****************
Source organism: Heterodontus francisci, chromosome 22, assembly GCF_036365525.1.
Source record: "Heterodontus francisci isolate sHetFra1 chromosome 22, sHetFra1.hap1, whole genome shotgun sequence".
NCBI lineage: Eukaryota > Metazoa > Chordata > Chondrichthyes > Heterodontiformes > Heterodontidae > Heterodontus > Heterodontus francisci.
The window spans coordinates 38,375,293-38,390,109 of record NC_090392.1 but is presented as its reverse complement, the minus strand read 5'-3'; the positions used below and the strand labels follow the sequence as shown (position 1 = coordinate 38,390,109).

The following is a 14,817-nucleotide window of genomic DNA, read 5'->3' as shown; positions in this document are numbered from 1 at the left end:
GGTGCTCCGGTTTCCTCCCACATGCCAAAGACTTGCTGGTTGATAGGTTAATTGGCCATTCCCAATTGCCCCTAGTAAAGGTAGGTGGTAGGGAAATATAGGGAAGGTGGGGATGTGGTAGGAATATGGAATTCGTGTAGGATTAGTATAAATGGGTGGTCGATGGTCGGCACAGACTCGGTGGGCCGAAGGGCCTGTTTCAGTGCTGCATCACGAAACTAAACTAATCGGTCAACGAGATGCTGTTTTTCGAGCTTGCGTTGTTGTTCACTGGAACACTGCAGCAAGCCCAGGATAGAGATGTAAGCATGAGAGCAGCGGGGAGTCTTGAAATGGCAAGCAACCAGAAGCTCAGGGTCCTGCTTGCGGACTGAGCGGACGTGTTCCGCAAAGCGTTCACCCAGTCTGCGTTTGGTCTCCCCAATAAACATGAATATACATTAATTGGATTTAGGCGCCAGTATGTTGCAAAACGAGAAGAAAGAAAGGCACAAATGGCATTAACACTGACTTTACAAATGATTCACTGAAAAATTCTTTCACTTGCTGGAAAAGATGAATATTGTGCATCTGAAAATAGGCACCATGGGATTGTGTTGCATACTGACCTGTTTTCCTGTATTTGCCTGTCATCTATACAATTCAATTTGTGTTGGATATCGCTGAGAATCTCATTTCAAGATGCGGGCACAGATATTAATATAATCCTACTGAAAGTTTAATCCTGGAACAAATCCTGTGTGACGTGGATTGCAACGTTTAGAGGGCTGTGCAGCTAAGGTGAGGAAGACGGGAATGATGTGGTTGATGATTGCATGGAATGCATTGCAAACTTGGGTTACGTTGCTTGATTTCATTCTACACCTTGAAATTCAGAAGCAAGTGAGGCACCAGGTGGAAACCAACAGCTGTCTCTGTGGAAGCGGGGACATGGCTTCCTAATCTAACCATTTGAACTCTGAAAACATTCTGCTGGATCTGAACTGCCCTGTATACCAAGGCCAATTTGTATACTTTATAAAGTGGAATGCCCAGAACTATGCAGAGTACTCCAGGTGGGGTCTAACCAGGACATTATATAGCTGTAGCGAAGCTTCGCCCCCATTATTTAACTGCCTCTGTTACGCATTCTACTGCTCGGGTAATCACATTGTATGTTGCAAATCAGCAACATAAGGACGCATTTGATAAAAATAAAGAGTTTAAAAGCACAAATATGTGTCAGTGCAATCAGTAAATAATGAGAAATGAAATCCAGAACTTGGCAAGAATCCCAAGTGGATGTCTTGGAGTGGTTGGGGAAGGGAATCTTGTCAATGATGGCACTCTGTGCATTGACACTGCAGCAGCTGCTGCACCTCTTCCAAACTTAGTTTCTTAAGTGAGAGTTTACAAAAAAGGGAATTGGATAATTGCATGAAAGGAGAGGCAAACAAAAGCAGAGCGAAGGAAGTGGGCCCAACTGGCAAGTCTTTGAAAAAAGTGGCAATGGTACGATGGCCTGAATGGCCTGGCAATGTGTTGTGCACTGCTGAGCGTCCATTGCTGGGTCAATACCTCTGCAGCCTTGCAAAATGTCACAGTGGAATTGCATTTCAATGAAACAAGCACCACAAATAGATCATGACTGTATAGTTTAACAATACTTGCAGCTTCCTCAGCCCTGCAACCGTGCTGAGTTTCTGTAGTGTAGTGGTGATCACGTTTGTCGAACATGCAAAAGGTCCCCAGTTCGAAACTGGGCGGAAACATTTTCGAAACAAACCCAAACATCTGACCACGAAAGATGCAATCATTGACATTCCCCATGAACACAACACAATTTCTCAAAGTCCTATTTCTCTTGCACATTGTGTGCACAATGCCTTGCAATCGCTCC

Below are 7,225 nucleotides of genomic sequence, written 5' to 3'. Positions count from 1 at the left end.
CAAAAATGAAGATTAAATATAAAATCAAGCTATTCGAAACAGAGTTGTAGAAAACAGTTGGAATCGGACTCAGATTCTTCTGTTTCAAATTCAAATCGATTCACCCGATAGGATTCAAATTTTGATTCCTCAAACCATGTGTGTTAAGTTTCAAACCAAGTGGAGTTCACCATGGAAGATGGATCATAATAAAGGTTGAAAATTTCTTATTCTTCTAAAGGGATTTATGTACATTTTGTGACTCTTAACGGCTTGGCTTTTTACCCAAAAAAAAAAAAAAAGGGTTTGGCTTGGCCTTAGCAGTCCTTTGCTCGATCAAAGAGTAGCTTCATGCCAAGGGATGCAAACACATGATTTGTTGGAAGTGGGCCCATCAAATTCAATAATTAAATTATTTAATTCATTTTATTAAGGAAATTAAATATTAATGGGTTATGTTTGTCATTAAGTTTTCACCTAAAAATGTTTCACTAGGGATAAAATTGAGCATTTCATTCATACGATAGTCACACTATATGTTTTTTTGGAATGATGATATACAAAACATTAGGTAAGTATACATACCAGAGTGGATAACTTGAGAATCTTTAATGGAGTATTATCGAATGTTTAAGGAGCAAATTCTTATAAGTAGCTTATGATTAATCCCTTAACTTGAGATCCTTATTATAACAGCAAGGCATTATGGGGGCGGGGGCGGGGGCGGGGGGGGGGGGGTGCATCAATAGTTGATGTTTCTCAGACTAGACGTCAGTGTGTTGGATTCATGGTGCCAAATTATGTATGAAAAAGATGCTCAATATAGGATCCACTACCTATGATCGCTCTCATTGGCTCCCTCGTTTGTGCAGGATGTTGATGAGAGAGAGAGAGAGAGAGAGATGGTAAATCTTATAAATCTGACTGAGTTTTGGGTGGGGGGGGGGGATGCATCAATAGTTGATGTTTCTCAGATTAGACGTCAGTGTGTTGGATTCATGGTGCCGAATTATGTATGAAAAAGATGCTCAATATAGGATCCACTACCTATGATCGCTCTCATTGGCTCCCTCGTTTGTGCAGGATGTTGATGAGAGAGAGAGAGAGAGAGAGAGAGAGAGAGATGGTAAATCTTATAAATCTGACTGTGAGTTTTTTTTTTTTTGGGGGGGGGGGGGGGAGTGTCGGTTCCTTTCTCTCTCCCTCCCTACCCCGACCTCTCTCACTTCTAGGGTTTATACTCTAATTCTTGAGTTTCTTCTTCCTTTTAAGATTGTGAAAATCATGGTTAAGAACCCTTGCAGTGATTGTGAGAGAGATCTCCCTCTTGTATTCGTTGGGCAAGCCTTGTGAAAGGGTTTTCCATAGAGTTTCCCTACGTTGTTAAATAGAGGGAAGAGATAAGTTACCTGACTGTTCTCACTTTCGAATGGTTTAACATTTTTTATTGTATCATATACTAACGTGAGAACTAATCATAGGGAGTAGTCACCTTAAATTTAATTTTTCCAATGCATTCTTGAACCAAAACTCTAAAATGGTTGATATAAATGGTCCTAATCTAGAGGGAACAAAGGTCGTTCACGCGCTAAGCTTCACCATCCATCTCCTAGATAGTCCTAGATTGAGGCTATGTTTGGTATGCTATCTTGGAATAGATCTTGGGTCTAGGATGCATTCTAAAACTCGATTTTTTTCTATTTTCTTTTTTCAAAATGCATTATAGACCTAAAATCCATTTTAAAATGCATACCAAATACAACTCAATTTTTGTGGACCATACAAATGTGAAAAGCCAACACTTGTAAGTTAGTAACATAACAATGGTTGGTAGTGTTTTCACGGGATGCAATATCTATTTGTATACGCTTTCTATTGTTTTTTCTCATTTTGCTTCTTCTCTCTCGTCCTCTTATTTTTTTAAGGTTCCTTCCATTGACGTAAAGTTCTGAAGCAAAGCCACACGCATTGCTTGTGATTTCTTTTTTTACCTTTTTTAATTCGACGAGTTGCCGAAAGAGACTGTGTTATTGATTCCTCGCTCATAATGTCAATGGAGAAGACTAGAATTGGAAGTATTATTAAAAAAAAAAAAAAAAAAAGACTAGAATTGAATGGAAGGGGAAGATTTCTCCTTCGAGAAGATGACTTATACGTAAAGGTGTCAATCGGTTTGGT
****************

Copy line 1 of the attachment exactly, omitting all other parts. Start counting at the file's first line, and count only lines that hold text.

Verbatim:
Source organism: Heterodontus francisci, chromosome 22, assembly GCF_036365525.1.